Comments: As of August 2017, The Department of Defense (DOD) revised the questions on the September 2016 Status of Force Survey of Active Duty Members to include questions on whether servicemembers and their families had in the past 12 months run out of food, skipped meals, or were unable to eat balanced meals due to a lack of money. The survey also included questions on whether the servicemembers or their families had used food pantries in the past twelve months and asked the servicemembers to identify the factors that had contributed to their food concerns and/or need to use a food pantry. Finally, the survey included questions on the extent servicemember had ever applied for Supplemental Nutrition Assistance Program (SNAP) benefits (formerly known as the Food Stamp Program), whether they were currently receiving SNAP benefits, their paygrade at the time they first started receiving SNAP benefits, the total number of people in the household when they first started receiving SNAP benefits, and how long they have received SNAP benefits. DOD official stated that the results of the survey were not published until July 31, 2017 so they have not had the opportunity to review the results of the survey to determine what further actions, if any, are needed.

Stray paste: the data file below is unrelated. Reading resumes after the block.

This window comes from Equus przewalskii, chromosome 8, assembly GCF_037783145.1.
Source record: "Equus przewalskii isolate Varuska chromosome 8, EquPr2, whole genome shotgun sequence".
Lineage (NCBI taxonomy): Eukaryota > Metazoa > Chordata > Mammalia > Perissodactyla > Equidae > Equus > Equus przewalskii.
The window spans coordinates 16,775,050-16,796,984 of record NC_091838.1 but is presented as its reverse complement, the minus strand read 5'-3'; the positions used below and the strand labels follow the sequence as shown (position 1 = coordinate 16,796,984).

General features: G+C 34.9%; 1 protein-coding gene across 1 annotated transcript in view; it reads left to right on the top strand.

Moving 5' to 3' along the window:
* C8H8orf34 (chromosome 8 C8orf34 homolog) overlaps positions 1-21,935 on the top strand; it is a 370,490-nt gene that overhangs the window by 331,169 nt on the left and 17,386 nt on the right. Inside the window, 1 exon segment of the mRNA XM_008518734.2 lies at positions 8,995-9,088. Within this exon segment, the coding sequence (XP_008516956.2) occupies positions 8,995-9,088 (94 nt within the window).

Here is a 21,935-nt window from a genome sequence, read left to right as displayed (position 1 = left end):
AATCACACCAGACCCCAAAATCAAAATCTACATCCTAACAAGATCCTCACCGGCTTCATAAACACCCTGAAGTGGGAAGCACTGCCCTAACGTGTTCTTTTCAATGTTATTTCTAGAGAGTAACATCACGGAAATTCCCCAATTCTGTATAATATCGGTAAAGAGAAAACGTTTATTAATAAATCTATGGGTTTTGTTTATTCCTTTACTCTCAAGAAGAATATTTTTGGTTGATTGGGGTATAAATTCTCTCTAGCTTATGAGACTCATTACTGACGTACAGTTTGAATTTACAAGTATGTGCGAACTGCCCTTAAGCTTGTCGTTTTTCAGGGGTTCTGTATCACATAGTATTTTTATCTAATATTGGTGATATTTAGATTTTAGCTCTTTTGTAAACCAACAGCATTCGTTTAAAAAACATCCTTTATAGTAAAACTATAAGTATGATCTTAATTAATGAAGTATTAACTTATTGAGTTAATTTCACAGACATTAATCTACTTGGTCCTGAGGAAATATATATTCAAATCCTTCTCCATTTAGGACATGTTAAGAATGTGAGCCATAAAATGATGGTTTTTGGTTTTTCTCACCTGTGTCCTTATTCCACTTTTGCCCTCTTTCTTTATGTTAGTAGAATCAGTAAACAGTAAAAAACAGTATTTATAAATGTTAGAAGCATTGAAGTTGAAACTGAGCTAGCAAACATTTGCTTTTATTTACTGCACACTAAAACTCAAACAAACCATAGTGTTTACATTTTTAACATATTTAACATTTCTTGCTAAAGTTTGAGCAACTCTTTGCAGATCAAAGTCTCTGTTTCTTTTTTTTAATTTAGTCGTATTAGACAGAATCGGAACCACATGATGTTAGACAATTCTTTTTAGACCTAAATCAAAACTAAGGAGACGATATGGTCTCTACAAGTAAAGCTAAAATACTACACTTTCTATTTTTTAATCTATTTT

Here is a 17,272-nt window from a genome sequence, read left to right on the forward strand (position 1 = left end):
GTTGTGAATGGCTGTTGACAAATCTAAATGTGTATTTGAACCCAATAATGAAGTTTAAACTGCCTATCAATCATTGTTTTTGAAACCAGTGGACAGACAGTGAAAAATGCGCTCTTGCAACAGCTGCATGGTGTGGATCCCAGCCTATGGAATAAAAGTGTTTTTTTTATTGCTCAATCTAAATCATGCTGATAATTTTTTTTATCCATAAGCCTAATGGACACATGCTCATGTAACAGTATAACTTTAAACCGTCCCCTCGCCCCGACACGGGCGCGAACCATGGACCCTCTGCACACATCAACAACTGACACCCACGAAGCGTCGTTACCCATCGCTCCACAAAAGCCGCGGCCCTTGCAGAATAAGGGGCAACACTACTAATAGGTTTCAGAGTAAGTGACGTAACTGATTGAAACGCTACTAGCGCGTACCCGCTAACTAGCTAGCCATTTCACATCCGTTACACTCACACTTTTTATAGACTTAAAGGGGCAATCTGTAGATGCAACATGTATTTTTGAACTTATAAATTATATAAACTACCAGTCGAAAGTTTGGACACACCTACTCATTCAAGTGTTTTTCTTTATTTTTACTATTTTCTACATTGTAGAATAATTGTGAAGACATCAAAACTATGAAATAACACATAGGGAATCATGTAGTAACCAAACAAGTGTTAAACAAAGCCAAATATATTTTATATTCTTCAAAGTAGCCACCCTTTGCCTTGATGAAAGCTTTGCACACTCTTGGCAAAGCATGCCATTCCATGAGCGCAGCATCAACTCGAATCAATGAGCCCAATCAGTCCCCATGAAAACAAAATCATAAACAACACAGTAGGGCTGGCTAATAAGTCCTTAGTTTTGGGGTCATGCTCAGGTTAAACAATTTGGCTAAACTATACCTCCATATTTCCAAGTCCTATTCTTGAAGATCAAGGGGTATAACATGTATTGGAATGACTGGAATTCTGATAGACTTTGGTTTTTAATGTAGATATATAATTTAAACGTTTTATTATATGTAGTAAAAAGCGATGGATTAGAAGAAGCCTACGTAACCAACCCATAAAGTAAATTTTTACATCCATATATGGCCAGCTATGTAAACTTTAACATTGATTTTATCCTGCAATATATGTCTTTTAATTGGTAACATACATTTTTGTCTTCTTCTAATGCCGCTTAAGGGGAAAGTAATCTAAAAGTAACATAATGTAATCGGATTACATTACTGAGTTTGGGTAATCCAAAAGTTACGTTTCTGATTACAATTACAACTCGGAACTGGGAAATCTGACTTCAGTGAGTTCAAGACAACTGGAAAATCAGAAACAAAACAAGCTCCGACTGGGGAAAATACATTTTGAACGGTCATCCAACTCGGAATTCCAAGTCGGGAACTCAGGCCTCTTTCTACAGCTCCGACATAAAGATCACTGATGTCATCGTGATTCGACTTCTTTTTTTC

Recommendation: To more fully understand the food assistance needs that exist for active-duty servicemembers and their families, and to help ensure that DOD effectively targets its support to those in need of assistance, the Secretary of Defense should direct the Office of the Under Secretary of Defense for Personnel and Readiness to revise, as appropriate, any existing data-collection mechanisms, such as periodic surveys, to collect and analyze more complete data on the use of food assistance programs by servicemembers and their families and use the data to determine if any further actions are needed, such as assigning responsibilities at the department-level for monitoring the use of food assistance programs by active-duty servicemembers.